The Harvest

My garden this year is embarrassing.  A rough, cold, wet spring killed of a number of my plants and prevented even more from ever sprouting.  Along with that, I never went back out to replant what had died or not sprouted.  And then the grass shoot up, some wild creeping cucumber like vine (read nasty weed) took over, and my garden was in a poor state.

Sweet Potato Leaf

Having a bad start, I never quite caught up with the general maintenance of my eight garden bed and perennial food bearing plants outside the beds.  Which is why this is a happy story: three weeks ago, I harvested what had grown and given how bad it seemed my garden had gotten, I was pleasantly surprised by the results!

The Tools

I started with my sweet potatoes.  I cover the ground around my sweet potatoes with black plastic to keep them toasty but this also keeps the weeds away.  The only major concern then, for taking care of them is watering which I was able to handle.  I’ve been attempting to grow sweet potatoes for four years now and this is only the second year there have actually been potatoes to harvest.  This year the potatoes were bigger and sweeter than last year!  I hope a trend is developing.

Come out little sweet potatoes

I start harvesting sweet potatoes by cutting off all the potatoes’ vines and digging with a hand spade around the roots to find the ones that grew into potatoes.  It is a labor intensive process and I still manage to slice a few little guys in half but it is satisfactory and effective.  I saved all of the root shoots this year, even the ones that are way to small to eat in the hopes I can properly cure them and replant them next year.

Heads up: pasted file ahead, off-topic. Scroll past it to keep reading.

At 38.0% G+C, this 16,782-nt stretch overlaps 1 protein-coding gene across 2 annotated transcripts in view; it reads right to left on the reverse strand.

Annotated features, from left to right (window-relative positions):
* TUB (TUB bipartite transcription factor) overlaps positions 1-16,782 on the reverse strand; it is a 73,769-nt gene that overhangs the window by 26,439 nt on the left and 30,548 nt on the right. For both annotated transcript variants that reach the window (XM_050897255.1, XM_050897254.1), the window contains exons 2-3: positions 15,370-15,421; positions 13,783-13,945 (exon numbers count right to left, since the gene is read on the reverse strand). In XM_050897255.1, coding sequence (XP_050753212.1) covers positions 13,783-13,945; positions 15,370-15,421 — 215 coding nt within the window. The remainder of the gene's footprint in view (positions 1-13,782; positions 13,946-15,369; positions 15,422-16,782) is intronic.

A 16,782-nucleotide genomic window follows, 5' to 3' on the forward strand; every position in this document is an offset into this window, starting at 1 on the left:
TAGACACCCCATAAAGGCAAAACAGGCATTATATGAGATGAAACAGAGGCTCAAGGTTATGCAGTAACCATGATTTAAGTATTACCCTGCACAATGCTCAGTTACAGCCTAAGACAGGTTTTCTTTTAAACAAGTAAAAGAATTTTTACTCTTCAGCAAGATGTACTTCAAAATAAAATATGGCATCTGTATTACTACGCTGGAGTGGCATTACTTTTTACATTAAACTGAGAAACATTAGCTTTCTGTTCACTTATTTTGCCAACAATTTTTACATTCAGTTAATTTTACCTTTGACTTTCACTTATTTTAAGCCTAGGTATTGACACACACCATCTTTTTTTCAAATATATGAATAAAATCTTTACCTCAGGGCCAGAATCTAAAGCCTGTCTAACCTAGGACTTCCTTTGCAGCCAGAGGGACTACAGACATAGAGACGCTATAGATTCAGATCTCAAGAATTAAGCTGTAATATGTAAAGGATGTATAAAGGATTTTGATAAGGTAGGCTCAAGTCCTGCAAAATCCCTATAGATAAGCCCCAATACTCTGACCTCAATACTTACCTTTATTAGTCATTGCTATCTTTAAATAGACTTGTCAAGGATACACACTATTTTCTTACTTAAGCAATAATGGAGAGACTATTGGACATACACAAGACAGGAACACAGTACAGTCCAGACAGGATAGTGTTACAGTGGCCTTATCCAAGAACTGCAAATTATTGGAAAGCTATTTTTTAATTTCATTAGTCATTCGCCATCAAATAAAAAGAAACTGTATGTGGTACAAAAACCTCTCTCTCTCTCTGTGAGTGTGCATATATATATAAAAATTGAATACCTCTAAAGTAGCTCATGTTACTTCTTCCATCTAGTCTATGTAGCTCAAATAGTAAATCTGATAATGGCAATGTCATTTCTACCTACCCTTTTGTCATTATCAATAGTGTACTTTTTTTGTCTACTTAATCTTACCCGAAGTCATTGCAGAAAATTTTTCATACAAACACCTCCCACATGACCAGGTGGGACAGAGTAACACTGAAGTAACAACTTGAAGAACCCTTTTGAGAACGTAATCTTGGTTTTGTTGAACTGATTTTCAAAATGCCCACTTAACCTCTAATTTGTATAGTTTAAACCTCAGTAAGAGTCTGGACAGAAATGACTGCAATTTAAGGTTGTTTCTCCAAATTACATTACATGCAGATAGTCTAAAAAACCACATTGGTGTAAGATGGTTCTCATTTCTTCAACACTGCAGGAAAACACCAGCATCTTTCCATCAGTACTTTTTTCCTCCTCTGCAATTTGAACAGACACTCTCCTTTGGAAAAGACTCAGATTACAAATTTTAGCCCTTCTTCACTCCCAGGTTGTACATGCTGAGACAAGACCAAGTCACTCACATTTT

Harvest\

There were also green beans, tomatoes, jalapeno, a kohlrabi, and a carrot to harvest.  The jalapeno were the biggest surprise given the weather.  I planted four rows of carrots early in the spring.  It was so cold that only a few sprouted and only one grew to an actual carrot.  I love carrots out of my garden!  There is something particularly tasty about home ground carrots and I am sad I didn’t get more but grateful there was even one.

Jalapenos

I spent a good portion of the afternoon out in my garden, happy the sun was shining while I dug my hands in the dirt.  It had been in 40 deg in the mornings the week prior to my harvest (including an overnight frost warning).  Two years ago, I waited until the first frost hit and ran out to harvest the sweet potatoes as soon as I woke up the next morning.  It was cold.  And unpleasant.  I felt like I picked a good time to harvest this year, threat of frost looming but not so close that harvesting was super unpleasant.  Little did I know that an 80 deg October week was on its way that might have bulked up a few more of my potatoes.  Oh, well.  I’m still eating the sweet potatoes I harvested.

Sweet Potatoes

The night of my harvest, I cooked a harvest dinner including roasted sweet potatoes, sautéed sweet potatoes green, fried green tomatoes and steamed green beans.  It was the first time I’d eaten sweet potato greens.  Having heard they were a lot like spinach, I saved some this year to try.  They are indeed a lot like spinach.  I love spinach and after trying them, I love sweet potato greens as well.  Had I known how much I would like them, I would have saved the entire bed of greens (of which there was a lot) and made enough frozen sweet potato greens to last all winter!  Alas, it was not so, but I will attempt it next year.

Fried Green Tomatoes and Sweet Potato Greens

The sweet potatoes, as homegrown and heirloom varieties tend to be, were not as sweet as store-bought sweet potatoes.  I grew three different heirloom varieties that I get from Sandhill Preservation in Calamus, IA: Forkleaf, Indiana Gold, and Carver.  Forkleaf had the best yield and Indiana Gold seemed sweet, but the differences in flavor between the three were very subtle.

Forkleaf

It was a lovely meal shared with Pretty Boy and the Mojo Monster.  Special because of the company; special because of the beautiful autumn day; and special because my work (abet not as hard as in other year but still notable) that yielded produce from my backyard garden.

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